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Category archive: Politics

Wednesday September 20 2017

This is how Chapter One, “Chez Meissonier”, of Ross King’s book The Judgement of Paris begins:

One gloomy January day in 1863, Jean-Louis-Emest Meissonier, the world’s wealthiest and most celebrated painter, dressed himself in the costume of Napoleon Bonaparte and, despite the snowfall, climbed onto the roof top balcony of his mansion in Poissy.

A town with a population of a little more than 3,000, Poissy lay eleven miles north-west of Paris, on the south bank of an oxbow in the River Seine and on the railway line running from the Gare Saint-Lazare to the Normandy coast. It boasted a twelfth-century church, an equally ancient bridge, and a weekly cattle market that supplied the butcher shops of Paris and, every Tuesday, left the medieval streets steaming with manure. There was little else in Poissy except for the ancient priory of Saint-Louis, a walled convent that had once been home to an order of Dominican nuns. The nuns had been evicted during the French Revolution and the convent’s buildings either demolished or sold to private buyers. But inside the enclosure remained an enormous, spired church almost a hundred yards in length and, close by, a grandiose house with clusters of balconies, dormer windows and pink-bricked chimneys: a building sometimes known as the Grande Maison.

imageErnest Meissonier had occupied the Grande Maison for most of the previous two decades. In his forty-eighth year he was short, arrogant and densely bearded: “ugly, little and mean,” one observer put it, “rather a scrap of a man.” A friend described him as looking like a professor of gymnastics, and indeed the burly Meissonier was an eager and accomplished athlete, often rising before dawn to rampage through the countryside on horseback, swim in the Seine, or launch himself at an opponent, fencing sword in hand. Only after an hour or two of these exertions would he retire, sometimes still shod in his riding boots, to a studio in the Grande Maison where he spent ten or twelve hours each day crafting on his easel the wonders of precision and meticulousness that had made both his reputation and his fortune.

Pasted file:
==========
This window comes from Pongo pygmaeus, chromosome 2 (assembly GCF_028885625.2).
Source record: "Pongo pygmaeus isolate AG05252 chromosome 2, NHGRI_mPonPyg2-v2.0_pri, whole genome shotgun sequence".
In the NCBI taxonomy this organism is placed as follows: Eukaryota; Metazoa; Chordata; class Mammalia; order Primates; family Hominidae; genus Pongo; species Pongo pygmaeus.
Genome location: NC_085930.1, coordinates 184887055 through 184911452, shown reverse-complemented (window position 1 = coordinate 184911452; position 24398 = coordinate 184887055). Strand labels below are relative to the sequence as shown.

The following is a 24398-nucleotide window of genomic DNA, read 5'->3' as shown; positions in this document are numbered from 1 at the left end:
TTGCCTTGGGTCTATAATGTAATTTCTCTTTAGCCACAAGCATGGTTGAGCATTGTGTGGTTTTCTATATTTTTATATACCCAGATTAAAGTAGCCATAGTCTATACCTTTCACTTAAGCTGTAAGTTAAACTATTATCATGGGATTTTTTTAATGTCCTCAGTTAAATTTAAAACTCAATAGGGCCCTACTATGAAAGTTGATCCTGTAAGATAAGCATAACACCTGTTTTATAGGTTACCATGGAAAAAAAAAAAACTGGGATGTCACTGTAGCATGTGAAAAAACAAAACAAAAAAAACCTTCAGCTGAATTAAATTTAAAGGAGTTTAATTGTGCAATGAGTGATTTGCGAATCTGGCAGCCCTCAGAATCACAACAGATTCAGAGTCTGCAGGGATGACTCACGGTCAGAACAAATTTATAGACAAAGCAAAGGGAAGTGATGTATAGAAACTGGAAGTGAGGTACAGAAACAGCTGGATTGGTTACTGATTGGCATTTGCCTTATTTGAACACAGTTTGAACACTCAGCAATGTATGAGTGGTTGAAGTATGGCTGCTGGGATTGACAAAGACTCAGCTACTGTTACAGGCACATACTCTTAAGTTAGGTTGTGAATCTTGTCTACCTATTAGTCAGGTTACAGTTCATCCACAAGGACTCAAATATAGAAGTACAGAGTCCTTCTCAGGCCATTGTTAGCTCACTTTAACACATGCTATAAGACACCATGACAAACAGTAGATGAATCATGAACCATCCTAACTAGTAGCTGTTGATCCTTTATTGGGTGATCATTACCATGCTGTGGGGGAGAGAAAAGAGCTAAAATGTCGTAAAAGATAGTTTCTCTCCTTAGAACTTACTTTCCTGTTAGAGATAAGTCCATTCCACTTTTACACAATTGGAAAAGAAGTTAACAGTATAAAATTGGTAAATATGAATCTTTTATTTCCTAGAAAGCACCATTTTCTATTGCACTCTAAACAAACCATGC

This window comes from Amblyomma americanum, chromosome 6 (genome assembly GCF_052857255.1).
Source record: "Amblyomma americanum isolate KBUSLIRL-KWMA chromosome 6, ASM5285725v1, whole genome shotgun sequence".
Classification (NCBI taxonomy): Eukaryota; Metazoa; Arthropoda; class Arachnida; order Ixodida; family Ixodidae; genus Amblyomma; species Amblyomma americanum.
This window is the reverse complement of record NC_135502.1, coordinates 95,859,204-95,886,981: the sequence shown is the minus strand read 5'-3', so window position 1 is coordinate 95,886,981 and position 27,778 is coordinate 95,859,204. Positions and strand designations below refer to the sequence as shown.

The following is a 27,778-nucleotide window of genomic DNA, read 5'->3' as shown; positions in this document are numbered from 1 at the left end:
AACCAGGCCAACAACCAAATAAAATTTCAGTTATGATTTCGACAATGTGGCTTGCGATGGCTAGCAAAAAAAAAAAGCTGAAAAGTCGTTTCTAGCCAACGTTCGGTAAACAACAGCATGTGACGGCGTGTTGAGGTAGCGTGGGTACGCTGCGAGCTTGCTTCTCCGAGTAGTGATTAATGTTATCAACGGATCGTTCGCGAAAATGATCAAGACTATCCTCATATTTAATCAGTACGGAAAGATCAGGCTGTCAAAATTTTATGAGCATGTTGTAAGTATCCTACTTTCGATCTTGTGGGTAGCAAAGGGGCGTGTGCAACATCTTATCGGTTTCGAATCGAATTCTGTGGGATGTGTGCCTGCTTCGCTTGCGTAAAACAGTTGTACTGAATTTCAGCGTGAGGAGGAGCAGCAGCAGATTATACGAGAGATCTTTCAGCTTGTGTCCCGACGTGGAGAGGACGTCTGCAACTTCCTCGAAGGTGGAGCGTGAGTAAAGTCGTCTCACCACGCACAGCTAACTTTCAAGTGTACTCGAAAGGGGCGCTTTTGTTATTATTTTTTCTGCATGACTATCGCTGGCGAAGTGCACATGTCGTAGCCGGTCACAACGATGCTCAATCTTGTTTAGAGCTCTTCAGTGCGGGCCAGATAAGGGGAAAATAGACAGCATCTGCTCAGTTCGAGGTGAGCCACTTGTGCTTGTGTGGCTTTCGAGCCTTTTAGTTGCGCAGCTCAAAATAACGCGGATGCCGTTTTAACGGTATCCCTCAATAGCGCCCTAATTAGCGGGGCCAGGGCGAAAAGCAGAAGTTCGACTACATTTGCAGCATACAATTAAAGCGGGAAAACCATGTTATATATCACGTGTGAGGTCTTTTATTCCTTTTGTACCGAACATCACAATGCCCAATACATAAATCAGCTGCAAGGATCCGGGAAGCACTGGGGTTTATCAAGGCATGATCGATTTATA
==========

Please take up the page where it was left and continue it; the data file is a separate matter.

To overstate either Meissonier’s reputation or his fortune would have been difficult in the year 1863. “At no period,” a contemporary claimed, “can we point to a French painter to whom such high distinctions were awarded, whose works were so eagerly sought after, whose material interests were so guaranteed by the high prices offered for every production of his brush. No artist in France could command Meissonier’s extravagant prices or excite so much public attention. Each year at the Paris Salon - the annual art exhibition in the Palais des Champs-Élysées - the space before Meissonier’s paintings grew so thick with spectators that a special policeman was needed to regulate the masses as they pressed forward to inspect his latest success. Collected by wealthy connoisseurs such as James de Rothschild and the Duc d’ Aumale. these paintings proved such lucrative investments that Meissonier’s signature was said to be worth that of the Bank of France. “The prices of his works,” noted one awestruck art critic, “have attained formidable proportions, never before known.”

Meissonier’s success in the auction rooms was accompanied by a chorus of critical praise and-even more unusual for an art world riven by savage rivalries and piffling jealousies - the respect and admiration of his peers. “He is the incontestable master of our epoch,” declared Eugène Delacroix, who predicted to the poet Charles Baudelaire that “amongst all of us, surely it is he who is most certain to survive!” Another of Meissonier’s friends, the writer Alexandre Dumas fils, called him ”the painter of France.” He was simply, as a newspaper breathlessly reported, “the most renowned artist of our time.”